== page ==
Extending the dialogue from James Montier’s excellent article discussed here last week, The world’s dumbest idea., we reference the inspiring story of SAS as a worthy corporate leader that has built extraordinary value for all its stakeholders: customers, employees and their families/communities/taxpayers, and owners/shareholders–in that order.
It matters how we make money. The lure of quick bucks is the antithesis of long term value and strength. And yet it is the extractive, quick-bucks-and-then-destruct model that is widely recommended by investment bankers and their advisers all over the world. Time to value better leaders and behaviors.
“People want a life with money, not money and no life.” Jack Poll, a 28-year SAS employee and director of recreation and employee services. See: How SAS became the world’s best place to work
“If it’s crossed your mind that how SAS manages is blatantly obvious on its effects to inspire human performance in the workplace, you likely are wondering why more organizations don’t get on board. A big part of the reason, it seems, is because SAS has an advantage that many Fortune 500 companies do not. It’s a privately held company and not influenced by the short-term objectives of shareholders.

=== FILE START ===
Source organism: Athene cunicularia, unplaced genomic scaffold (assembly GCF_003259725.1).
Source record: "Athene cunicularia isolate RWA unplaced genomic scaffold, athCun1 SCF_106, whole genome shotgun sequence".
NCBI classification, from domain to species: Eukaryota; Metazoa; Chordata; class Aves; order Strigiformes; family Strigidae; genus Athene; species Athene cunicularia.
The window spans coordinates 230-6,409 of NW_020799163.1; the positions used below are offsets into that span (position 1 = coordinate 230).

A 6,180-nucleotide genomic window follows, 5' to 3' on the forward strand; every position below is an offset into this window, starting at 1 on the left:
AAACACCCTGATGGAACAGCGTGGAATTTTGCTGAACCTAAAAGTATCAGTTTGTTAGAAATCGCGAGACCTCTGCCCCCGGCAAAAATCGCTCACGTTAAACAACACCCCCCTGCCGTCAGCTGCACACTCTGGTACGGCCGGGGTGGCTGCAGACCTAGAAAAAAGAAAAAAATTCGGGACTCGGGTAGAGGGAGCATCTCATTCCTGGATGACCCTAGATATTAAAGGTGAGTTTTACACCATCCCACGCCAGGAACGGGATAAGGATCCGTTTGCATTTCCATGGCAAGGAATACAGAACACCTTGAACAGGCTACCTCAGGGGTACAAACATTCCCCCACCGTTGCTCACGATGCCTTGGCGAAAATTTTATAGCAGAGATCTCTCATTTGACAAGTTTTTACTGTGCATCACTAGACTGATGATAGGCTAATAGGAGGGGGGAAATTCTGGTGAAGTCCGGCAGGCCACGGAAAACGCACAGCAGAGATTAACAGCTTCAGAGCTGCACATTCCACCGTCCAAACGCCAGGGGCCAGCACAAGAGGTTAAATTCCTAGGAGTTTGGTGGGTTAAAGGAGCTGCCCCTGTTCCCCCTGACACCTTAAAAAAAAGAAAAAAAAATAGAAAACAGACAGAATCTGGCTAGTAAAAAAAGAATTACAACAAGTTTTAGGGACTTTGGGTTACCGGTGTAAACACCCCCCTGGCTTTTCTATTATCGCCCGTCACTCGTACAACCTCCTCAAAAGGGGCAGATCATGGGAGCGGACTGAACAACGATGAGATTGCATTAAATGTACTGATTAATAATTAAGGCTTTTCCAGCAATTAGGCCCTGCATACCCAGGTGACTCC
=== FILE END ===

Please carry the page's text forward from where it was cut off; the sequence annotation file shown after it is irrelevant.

But what Wall Street, and all of corporate America, should realize, is that SAS has proven the effects of a far more abundant leadership model—one that greatly rewards all constituents. Employees are made happier, more engaged, and produce exceptional work. Customers are more loyal because products have fewer bugs, and their contacts at the firm rarely change. But company ownership is, perhaps, the most richly rewarded. According to Forbes, Goodnight is now the 47th richest man in America, with an estimated net worth of $7.3 billion.”
Similar principles are at work in Costco, see: Unselfishness- the world’s most ethical company and why collaboration works.
All of which stands in stark contrast to the culture of investment banking which has dominated and misdirected so much of the free world over the past 30 years. See: Business culture in banking industry favors dishonest behavior, study shows.